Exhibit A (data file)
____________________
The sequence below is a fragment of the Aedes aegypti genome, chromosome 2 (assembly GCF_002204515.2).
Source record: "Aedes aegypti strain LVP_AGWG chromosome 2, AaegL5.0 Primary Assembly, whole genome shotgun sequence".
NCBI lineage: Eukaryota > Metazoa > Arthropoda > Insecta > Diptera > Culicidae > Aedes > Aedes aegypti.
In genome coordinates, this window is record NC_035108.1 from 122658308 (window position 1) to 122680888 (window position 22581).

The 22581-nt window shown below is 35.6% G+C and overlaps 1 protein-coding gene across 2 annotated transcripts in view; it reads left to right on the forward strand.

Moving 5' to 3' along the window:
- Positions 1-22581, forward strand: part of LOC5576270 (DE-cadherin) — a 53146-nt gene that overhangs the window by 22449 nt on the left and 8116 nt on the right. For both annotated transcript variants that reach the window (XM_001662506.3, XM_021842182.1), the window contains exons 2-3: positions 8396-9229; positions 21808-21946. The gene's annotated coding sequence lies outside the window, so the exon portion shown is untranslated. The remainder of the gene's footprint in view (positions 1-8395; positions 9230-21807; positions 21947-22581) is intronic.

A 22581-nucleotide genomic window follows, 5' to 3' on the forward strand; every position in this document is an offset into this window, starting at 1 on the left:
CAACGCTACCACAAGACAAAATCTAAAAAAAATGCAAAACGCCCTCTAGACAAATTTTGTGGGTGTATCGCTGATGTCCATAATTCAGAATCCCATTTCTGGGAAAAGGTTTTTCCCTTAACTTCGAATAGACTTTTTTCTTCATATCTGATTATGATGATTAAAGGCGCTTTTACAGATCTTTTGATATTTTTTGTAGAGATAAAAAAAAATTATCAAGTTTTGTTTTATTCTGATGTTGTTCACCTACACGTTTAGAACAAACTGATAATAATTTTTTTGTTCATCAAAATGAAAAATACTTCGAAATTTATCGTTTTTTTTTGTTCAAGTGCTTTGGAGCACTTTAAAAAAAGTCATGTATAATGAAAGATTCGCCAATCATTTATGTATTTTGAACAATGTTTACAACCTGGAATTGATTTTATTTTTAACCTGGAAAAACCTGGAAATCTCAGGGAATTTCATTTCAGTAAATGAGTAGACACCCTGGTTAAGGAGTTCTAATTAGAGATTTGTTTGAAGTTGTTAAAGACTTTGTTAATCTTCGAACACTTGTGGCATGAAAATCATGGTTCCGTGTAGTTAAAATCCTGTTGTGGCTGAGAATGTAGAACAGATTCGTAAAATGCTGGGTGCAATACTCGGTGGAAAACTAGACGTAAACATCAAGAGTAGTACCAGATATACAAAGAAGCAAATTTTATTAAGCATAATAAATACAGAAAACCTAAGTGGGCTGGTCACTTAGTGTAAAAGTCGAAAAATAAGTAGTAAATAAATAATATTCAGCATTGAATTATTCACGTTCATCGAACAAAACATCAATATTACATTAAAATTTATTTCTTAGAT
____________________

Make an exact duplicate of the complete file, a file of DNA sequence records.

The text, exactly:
The sequence below is a fragment of the Aedes aegypti genome, chromosome 2 (assembly GCF_002204515.2).
Source record: "Aedes aegypti strain LVP_AGWG chromosome 2, AaegL5.0 Primary Assembly, whole genome shotgun sequence".
NCBI lineage: Eukaryota > Metazoa > Arthropoda > Insecta > Diptera > Culicidae > Aedes > Aedes aegypti.
In genome coordinates, this window is record NC_035108.1 from 122658308 (window position 1) to 122680888 (window position 22581).

The 22581-nt window shown below is 35.6% G+C and overlaps 1 protein-coding gene across 2 annotated transcripts in view; it reads left to right on the forward strand.

Moving 5' to 3' along the window:
- Positions 1-22581, forward strand: part of LOC5576270 (DE-cadherin) — a 53146-nt gene that overhangs the window by 22449 nt on the left and 8116 nt on the right. For both annotated transcript variants that reach the window (XM_001662506.3, XM_021842182.1), the window contains exons 2-3: positions 8396-9229; positions 21808-21946. The gene's annotated coding sequence lies outside the window, so the exon portion shown is untranslated. The remainder of the gene's footprint in view (positions 1-8395; positions 9230-21807; positions 21947-22581) is intronic.

A 22581-nucleotide genomic window follows, 5' to 3' on the forward strand; every position in this document is an offset into this window, starting at 1 on the left:
CAACGCTACCACAAGACAAAATCTAAAAAAAATGCAAAACGCCCTCTAGACAAATTTTGTGGGTGTATCGCTGATGTCCATAATTCAGAATCCCATTTCTGGGAAAAGGTTTTTCCCTTAACTTCGAATAGACTTTTTTCTTCATATCTGATTATGATGATTAAAGGCGCTTTTACAGATCTTTTGATATTTTTTGTAGAGATAAAAAAAAATTATCAAGTTTTGTTTTATTCTGATGTTGTTCACCTACACGTTTAGAACAAACTGATAATAATTTTTTTGTTCATCAAAATGAAAAATACTTCGAAATTTATCGTTTTTTTTTGTTCAAGTGCTTTGGAGCACTTTAAAAAAAGTCATGTATAATGAAAGATTCGCCAATCATTTATGTATTTTGAACAATGTTTACAACCTGGAATTGATTTTATTTTTAACCTGGAAAAACCTGGAAATCTCAGGGAATTTCATTTCAGTAAATGAGTAGACACCCTGGTTAAGGAGTTCTAATTAGAGATTTGTTTGAAGTTGTTAAAGACTTTGTTAATCTTCGAACACTTGTGGCATGAAAATCATGGTTCCGTGTAGTTAAAATCCTGTTGTGGCTGAGAATGTAGAACAGATTCGTAAAATGCTGGGTGCAATACTCGGTGGAAAACTAGACGTAAACATCAAGAGTAGTACCAGATATACAAAGAAGCAAATTTTATTAAGCATAATAAATACAGAAAACCTAAGTGGGCTGGTCACTTAGTGTAAAAGTCGAAAAATAAGTAGTAAATAAATAATATTCAGCATTGAATTATTCACGTTCATCGAACAAAACATCAATATTACATTAAAATTTATTTCTTAGAT